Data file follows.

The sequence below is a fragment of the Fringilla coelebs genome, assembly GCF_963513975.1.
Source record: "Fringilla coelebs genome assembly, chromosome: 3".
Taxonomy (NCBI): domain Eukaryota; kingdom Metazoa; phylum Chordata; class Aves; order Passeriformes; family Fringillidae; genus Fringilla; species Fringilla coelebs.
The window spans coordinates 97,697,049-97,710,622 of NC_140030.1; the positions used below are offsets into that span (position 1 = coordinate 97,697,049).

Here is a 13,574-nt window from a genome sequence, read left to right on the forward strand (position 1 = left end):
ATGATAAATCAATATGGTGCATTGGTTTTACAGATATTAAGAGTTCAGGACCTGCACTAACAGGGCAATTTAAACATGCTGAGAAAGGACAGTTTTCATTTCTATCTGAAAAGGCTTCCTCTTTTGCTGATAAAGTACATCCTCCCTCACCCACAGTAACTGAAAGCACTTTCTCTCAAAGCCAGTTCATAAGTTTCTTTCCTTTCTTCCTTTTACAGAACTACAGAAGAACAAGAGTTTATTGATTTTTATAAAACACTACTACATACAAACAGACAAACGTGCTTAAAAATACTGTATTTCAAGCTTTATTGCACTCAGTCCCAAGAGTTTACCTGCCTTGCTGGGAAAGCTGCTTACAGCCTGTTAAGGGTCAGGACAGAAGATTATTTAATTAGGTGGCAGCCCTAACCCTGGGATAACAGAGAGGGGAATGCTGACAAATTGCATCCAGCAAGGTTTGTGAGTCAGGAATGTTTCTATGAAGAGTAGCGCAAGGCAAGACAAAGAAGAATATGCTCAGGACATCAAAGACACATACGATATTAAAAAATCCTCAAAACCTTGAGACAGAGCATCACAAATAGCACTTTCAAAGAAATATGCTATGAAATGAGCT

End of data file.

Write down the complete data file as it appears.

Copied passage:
The sequence below is a fragment of the Fringilla coelebs genome, assembly GCF_963513975.1.
Source record: "Fringilla coelebs genome assembly, chromosome: 3".
Taxonomy (NCBI): domain Eukaryota; kingdom Metazoa; phylum Chordata; class Aves; order Passeriformes; family Fringillidae; genus Fringilla; species Fringilla coelebs.
The window spans coordinates 97,697,049-97,710,622 of NC_140030.1; the positions used below are offsets into that span (position 1 = coordinate 97,697,049).

Here is a 13,574-nt window from a genome sequence, read left to right on the forward strand (position 1 = left end):
ATGATAAATCAATATGGTGCATTGGTTTTACAGATATTAAGAGTTCAGGACCTGCACTAACAGGGCAATTTAAACATGCTGAGAAAGGACAGTTTTCATTTCTATCTGAAAAGGCTTCCTCTTTTGCTGATAAAGTACATCCTCCCTCACCCACAGTAACTGAAAGCACTTTCTCTCAAAGCCAGTTCATAAGTTTCTTTCCTTTCTTCCTTTTACAGAACTACAGAAGAACAAGAGTTTATTGATTTTTATAAAACACTACTACATACAAACAGACAAACGTGCTTAAAAATACTGTATTTCAAGCTTTATTGCACTCAGTCCCAAGAGTTTACCTGCCTTGCTGGGAAAGCTGCTTACAGCCTGTTAAGGGTCAGGACAGAAGATTATTTAATTAGGTGGCAGCCCTAACCCTGGGATAACAGAGAGGGGAATGCTGACAAATTGCATCCAGCAAGGTTTGTGAGTCAGGAATGTTTCTATGAAGAGTAGCGCAAGGCAAGACAAAGAAGAATATGCTCAGGACATCAAAGACACATACGATATTAAAAAATCCTCAAAACCTTGAGACAGAGCATCACAAATAGCACTTTCAAAGAAATATGCTATGAAATGAGCT